Flash Report – January 27, 2004
This BUSINESS DEVELOPMENT information is for agencyfinder.com Certified Agencies, Agency New Business Executives and agency subscribers. We communicate with registered member-agencies using e-mail.
1. What if Your Agency Really Practiced Branding?
2. In the World of Lists, How Does Your Firm Rank?
WHAT IF YOUR AGENCY REALLY PRACTICED BRANDING?
Real branding (let me repeat – Real Branding) may be a partial answer to what ails some agencies. Specifically, the downfall and demise of agencies like D’Arcy, Bates, Earle Palmer Brown, Hample/ Stefanides, HDC, BaylessCronin and some other twenty-two more recent U.S. ad agencies begs the question – how can agencies with great client rosters simply slip away, or be disassembled and distributed as piece-parts? How can their peers or an admiring public let that happen?
But what even suggests that peers or the public have any idea who does what and when? If the public did know, might it be less likely that a great Brand (agency) could simply be put to rest without cries of complaint and alarm? We kicked this topic around before – see our Special Edition Flash Report 10-24-2002 at: http://www.agencyfinder.com/agencynews10242002.shtml
Based on feedback since, we’ve had conversations with agencies AND clients – to ask what might happen if agencies really did brand themselves.
Imagine if your agency were to “sign & brand” every ad you produced. Translated – a small but visible agency mark, logo and credit line (or voiceover), similar to a photographer’s or illustrator’s credit line that states “Proudly produced by X Agency, Chicago, IL”. As best we’ve come to know, it’s not being done by anyone.
Agencies generally remark – “clients wouldn’t allow it”, or “clients wouldn’t pick up the tab”. Yet photographers and illustrators have been doing it for years, and not because they work without payment. Publishers pay and allow it; why can’t clients? Is it just a question of asking permission? On the pay-for-it issue, if there’s value, an agency should be happy to pay for their pro-rata portion, or reduce production costs accordingly. After all, that’s positive exposure and an investment in new business development.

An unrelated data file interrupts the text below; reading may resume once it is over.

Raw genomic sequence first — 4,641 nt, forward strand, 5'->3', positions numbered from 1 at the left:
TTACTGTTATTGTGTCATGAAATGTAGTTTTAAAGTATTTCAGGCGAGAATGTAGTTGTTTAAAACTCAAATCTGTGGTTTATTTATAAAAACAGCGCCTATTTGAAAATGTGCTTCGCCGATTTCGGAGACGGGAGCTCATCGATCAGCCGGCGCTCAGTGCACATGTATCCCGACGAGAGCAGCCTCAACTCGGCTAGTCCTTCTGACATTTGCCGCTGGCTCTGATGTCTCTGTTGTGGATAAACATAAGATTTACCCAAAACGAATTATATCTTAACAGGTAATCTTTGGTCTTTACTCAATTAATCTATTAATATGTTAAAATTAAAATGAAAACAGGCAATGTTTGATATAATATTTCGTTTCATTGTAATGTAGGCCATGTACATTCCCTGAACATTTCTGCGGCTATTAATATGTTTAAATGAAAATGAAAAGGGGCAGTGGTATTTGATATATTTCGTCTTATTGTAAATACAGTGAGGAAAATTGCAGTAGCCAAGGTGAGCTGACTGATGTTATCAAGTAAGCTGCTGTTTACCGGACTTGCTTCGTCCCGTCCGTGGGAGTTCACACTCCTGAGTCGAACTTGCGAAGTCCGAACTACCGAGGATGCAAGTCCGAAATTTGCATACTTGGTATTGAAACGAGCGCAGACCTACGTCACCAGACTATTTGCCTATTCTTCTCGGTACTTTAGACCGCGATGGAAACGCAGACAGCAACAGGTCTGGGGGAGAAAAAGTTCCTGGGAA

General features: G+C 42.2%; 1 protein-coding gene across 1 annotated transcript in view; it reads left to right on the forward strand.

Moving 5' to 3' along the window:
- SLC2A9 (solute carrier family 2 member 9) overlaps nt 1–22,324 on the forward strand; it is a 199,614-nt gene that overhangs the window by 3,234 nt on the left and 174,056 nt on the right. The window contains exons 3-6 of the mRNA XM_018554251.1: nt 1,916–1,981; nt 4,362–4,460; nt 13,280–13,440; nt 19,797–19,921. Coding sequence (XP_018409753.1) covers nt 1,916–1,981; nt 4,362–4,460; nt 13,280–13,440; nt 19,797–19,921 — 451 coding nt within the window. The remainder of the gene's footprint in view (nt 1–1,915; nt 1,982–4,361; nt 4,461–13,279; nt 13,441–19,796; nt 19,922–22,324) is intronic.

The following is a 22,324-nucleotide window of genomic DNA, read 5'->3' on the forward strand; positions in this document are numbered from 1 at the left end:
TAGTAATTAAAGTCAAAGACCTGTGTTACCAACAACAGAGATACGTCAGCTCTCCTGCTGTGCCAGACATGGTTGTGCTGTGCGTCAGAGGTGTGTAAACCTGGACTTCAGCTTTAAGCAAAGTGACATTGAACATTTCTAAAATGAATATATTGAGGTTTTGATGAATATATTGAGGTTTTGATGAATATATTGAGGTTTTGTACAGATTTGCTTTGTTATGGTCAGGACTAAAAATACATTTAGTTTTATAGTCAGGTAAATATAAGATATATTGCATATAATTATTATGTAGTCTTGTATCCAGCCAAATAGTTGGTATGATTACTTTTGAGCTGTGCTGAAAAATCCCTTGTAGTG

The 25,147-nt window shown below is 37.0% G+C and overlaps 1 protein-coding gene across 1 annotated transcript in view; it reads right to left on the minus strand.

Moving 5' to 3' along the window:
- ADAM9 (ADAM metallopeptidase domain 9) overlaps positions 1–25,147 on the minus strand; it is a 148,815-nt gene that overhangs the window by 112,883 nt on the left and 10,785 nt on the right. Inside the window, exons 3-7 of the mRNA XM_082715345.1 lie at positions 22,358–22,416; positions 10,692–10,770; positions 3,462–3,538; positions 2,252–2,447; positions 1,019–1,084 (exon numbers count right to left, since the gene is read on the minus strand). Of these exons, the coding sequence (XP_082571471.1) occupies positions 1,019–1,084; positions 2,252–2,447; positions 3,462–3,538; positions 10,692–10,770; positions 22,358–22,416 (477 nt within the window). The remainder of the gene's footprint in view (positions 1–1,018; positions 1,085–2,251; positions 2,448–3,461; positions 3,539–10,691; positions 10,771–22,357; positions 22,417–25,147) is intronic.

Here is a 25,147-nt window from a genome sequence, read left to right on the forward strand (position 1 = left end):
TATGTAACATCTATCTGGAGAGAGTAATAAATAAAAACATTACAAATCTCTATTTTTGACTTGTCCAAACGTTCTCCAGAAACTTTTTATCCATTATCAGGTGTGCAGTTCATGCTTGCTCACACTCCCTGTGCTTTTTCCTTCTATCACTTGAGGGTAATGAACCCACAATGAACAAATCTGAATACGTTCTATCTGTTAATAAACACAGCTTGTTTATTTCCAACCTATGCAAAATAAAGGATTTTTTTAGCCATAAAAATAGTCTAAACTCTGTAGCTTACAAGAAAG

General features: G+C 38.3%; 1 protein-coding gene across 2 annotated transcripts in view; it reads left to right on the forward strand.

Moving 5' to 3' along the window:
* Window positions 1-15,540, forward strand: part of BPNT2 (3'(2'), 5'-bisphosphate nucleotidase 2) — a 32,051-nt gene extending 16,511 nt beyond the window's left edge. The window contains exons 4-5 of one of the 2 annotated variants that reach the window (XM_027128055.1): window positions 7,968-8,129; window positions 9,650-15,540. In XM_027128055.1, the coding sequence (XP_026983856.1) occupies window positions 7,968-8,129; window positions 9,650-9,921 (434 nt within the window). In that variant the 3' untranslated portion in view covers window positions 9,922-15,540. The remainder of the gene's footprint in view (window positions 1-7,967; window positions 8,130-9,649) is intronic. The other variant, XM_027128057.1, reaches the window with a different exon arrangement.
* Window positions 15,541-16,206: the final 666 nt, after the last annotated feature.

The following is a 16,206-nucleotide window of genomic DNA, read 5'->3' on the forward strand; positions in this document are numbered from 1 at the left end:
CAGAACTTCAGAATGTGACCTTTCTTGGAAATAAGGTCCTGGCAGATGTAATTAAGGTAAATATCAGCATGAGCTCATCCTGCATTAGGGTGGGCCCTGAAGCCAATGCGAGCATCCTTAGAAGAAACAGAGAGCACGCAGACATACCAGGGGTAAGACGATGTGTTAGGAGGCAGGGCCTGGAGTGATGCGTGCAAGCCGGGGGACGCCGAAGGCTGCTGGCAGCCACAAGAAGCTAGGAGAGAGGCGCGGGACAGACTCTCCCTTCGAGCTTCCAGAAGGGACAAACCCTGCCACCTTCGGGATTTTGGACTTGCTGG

When we discussed this with clients, they weren’t put off as agencies thought they might be. Some were quick to see the merits. This could be a quid-pro-quo thing. Many consumers (and industry peers) are passionate about who does what work (for example, stay behind in the theatre to witness those who remain to study credits).
Consider an extreme analogy – imagine if an agency of some renown (a you-know-who) that wouldn’t normally, did work for a regional men’s fashion chain and marked or branded that work. What might “those in the know” think about the connection or the implied endorsement?
If the consumer didn’t recognize the agency brand (regardless of size), a quick Internet search would be educational. And that grand agency brand might have complimented the client. Likewise, a great client brand could compliment an agency.
When chatting this around, the topic of copyright also comes up. But we’ve touched on enough for now – it’s time to move on. However, your thoughts are welcome, AND, if you already do this, are you willing to tell us (and others) about it?
IN THE WORLD OF LISTS, HOW DOES YOUR FIRM RANK?
Ratings, rankings, score cards, etc; how does your firm rank? Julia Hood writes in her Jan 19th PRWeek editorial: “This year PRWeek will collect revenue data and publish rankings tables to include every US PR firm that supplies numbers.”
This isn’t the first time for PRWeek, and AdAge and ADWEEK have been doing something similar for years. But the question is, what’s the real value here? If it’s rankings for rankings sake, and everyone recognizes it’s a scorecard that serves little purpose for clients, then OK. Agency and PR execs joke and comment with wry smiles about their competitors’ claims for the previous year. Since revenue or capitalized billings (an interesting calculation unto itself) provide little if any insight into the appropriateness of a firm from a client’s perspective, and since acquisitions can change numbers and rankings immediately, numbers alone constitute little more than bragging rights. However, if we took the cost per pound shelf postings in grocery stores as an example, then how about revenue/employee, or billings/employee adjusted for regionalization? That might offer something of value. With chemistry so often mentioned as a pivotal selection factor, how about a litmus test (base or acidic), and post those scores?
Thanks for taking time to read this; we look forward to getting you face-to-face with a great prospect.
Charles G. Meyst, Chairman/CEO
Business Partnering International, Ltd.
Vantage Place, 4327 Cox Road
Glen Allen, VA 23060 USA